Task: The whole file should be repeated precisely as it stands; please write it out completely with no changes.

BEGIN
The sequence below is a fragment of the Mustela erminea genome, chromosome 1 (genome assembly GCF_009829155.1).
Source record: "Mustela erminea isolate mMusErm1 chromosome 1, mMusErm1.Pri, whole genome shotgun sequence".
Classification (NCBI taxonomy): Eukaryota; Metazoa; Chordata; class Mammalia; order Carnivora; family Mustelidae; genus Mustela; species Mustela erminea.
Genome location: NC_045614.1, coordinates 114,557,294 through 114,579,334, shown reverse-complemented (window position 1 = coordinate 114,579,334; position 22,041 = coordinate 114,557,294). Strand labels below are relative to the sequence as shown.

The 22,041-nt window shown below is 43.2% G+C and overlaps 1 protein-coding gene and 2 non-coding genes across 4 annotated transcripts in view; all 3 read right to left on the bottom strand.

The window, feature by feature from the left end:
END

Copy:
The sequence below is a fragment of the Mustela erminea genome, chromosome 1 (genome assembly GCF_009829155.1).
Source record: "Mustela erminea isolate mMusErm1 chromosome 1, mMusErm1.Pri, whole genome shotgun sequence".
Classification (NCBI taxonomy): Eukaryota; Metazoa; Chordata; class Mammalia; order Carnivora; family Mustelidae; genus Mustela; species Mustela erminea.
Genome location: NC_045614.1, coordinates 114,557,294 through 114,579,334, shown reverse-complemented (window position 1 = coordinate 114,579,334; position 22,041 = coordinate 114,557,294). Strand labels below are relative to the sequence as shown.

The 22,041-nt window shown below is 43.2% G+C and overlaps 1 protein-coding gene and 2 non-coding genes across 4 annotated transcripts in view; all 3 read right to left on the bottom strand.

The window, feature by feature from the left end: